“The way it went down was Nick Khan was my longtime agent at CAA, and of course, he’s now the president of WWE. This is a relationship business, so you have a good relation with somebody, that means something,” Virk noted. “And when Nick left, I spoke to him and thanked him for all he did for me and my family.
“I’ll always be so grateful to Nick and his stewardship and mentorship, and I said something to the effect of, ‘Hey, if there’s anything for me, let me know.’ And he was like, ‘Yeah, okay, sure.’ Never thinking it would come to fruition and my understanding is the WWE brain trust wanted a new voice, wanted something different, and Michael Cole, in addition to being the voice of SmackDown, is obviously a part of the brain trust.
“And he was talking with my agent Matt Olson, who in many ways is Nick’s protégé and said, ‘Okay, who’s a guy on your roster you think might be able to do this.’ He goes, ‘What about Adnan?’ That’s intriguing. Has he done anything like this? So they sent some stuff. I had called boxing at DAZN etc., and then I went to the audition. It’s one thing to say all there’s mutual interest. It’s another thing to actually get the job. I called a few matches, and everything seemed to work out. And when they actually called and said you got the job, I was floored.”
Wrestling Inc. exclusively reported Virk’s addition to the RAW commentary team during WrestleMania weekend. Virk revealed when he got hired by WWE and who he told.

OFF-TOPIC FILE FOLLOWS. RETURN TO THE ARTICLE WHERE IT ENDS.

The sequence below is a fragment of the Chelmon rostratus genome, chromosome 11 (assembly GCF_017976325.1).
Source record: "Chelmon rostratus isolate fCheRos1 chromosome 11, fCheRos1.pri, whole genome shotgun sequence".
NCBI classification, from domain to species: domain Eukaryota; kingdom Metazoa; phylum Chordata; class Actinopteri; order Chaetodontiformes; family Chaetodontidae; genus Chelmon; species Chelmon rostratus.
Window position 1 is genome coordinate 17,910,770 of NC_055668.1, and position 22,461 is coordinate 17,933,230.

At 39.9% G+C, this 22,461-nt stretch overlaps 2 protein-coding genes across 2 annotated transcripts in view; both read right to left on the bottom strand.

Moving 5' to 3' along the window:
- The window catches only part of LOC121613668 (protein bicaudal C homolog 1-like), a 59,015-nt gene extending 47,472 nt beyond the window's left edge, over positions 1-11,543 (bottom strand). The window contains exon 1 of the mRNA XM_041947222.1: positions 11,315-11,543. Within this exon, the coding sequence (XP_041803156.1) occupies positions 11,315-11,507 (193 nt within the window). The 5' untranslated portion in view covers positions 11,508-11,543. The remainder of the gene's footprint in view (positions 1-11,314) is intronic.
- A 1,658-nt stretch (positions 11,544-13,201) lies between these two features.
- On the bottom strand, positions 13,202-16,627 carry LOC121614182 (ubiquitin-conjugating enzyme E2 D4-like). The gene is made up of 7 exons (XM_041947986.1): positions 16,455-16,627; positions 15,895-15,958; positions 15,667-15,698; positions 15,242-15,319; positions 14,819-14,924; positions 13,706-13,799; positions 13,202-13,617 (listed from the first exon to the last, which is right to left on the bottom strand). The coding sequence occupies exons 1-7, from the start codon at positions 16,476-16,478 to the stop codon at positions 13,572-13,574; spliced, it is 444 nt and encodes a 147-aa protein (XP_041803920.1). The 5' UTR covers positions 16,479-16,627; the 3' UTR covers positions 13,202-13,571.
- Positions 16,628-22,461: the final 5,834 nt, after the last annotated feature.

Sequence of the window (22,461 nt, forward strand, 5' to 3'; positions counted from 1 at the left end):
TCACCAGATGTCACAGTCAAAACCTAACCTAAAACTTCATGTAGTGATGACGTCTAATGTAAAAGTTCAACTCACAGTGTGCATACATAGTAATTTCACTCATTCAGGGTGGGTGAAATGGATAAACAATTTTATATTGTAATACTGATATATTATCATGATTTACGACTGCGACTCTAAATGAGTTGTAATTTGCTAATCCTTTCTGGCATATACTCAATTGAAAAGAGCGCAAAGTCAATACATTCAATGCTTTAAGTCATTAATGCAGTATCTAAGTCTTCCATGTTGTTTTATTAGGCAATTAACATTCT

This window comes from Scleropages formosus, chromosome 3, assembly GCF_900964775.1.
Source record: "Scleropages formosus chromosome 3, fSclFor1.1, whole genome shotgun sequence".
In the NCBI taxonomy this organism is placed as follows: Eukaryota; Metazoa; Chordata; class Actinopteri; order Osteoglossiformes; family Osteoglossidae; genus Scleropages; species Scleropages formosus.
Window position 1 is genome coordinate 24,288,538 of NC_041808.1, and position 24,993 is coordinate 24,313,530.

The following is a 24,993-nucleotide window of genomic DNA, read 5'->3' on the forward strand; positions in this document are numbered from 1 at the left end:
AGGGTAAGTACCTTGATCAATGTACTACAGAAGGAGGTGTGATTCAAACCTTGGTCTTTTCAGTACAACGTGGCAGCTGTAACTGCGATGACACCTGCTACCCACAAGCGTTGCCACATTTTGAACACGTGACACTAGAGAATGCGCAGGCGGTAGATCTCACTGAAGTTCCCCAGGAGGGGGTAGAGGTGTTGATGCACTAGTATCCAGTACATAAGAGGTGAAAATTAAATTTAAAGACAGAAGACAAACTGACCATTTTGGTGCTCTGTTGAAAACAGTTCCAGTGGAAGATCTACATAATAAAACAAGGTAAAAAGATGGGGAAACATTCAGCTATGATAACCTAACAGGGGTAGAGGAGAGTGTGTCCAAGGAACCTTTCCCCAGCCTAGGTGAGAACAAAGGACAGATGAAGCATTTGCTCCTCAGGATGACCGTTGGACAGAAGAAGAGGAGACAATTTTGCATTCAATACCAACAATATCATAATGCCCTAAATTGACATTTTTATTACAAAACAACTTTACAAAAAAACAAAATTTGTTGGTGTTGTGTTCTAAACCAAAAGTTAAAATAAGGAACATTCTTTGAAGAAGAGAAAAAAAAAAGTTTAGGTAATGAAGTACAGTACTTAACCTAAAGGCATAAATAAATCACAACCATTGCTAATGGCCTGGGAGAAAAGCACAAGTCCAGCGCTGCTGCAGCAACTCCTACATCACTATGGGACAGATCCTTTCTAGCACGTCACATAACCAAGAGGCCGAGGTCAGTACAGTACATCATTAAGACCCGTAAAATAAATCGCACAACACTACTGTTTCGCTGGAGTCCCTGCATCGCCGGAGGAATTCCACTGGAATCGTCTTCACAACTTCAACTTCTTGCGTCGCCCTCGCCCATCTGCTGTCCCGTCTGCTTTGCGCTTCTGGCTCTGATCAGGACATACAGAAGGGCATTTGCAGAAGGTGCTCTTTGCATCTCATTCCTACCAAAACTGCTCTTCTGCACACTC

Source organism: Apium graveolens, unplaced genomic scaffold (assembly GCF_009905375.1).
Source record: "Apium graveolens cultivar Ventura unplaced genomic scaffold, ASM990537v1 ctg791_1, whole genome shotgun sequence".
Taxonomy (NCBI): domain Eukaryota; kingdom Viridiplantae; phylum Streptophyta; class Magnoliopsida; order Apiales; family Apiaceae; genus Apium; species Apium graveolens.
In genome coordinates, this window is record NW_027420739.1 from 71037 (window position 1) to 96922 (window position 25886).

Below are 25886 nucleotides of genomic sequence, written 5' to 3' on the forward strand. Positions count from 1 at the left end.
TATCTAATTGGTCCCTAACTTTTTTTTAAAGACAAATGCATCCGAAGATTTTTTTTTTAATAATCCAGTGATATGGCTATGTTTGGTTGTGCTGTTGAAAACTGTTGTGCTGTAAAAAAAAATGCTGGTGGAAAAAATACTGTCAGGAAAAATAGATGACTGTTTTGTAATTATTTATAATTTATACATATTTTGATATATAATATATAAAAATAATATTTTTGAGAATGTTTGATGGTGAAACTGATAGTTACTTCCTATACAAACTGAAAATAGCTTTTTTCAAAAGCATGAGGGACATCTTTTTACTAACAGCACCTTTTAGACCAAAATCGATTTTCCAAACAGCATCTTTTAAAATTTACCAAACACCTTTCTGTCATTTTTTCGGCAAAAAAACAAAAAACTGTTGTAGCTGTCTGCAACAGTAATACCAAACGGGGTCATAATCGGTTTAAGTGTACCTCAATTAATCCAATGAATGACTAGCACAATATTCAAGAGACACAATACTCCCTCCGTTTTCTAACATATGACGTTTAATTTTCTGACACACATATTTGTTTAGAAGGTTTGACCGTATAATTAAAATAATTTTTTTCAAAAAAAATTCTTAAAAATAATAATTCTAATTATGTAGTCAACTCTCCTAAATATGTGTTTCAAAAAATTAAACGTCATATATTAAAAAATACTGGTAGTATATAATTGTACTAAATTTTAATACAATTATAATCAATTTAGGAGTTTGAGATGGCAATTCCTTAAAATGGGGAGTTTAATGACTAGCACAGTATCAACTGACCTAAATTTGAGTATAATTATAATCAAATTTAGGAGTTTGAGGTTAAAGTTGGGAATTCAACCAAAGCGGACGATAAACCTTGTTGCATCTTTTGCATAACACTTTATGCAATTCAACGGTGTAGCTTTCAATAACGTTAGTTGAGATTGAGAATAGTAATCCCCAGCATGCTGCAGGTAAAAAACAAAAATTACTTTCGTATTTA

“I told five people,” Virk revealed. “I auditioned February 5. They told me end of February you got the job, but then I had to get MLB to sign off in March. That took some time. The quarantining. The vaccinations. I told my parents, my brother, my wife and one of my kids. I have four kids. I told one of them, ‘You can’t breathe a word to it.’ In this business, that’s pretty wild.”
Virk was inserted into commentary straight away on the RAW after WrestleMania without any prior experience at pro wrestling commentary. Virk gave his thoughts on his debut happening so quickly and on a large stage.
“RAW after Mania is a huge deal. I’m of the opinion it’s baptism by fire,” Virk described. “I called a few matches off a monitor, but you’re really only gonna learn it once you’re in the chair. I can only watch other people doing it so much. So my thing is, kind of like a diet, it’s not where you start it’s where you finish. Suppose I had done a month of matches, that first night, it’s still going to be bumpy.
“You’re still going to make mistakes. You’re only going to get better by doing it, so I could certainly understand it if they had said, ‘Hey, listen, we want you to do something else first,’ but at the same time, I respected the fact that they had confidence in me to say, ‘Listen, you know what, go ahead and get this done.’ And I should mention, I’m burying the lead here, the face that I’m with Corey Graves and Byron Saxton.
“When I knew I had those guys, okay, they’re really putting me in a position to succeed. Graves is like [Kirk] Herbstreit. I worked with him, and I said, man, this guy, he can do play-by-play and he can do color. He’s a former wrestler. He knows it. Byron same thing. He has all the elements of great broadcasting. So I said, okay, you know what, it is a big-time spot, but they’re giving you a great team around you, Kevin done producing etc.”
If you use any quotes from this article, please credit Sports Illustrated Media Podcast with a h/t to Wrestling Inc. for the transcription.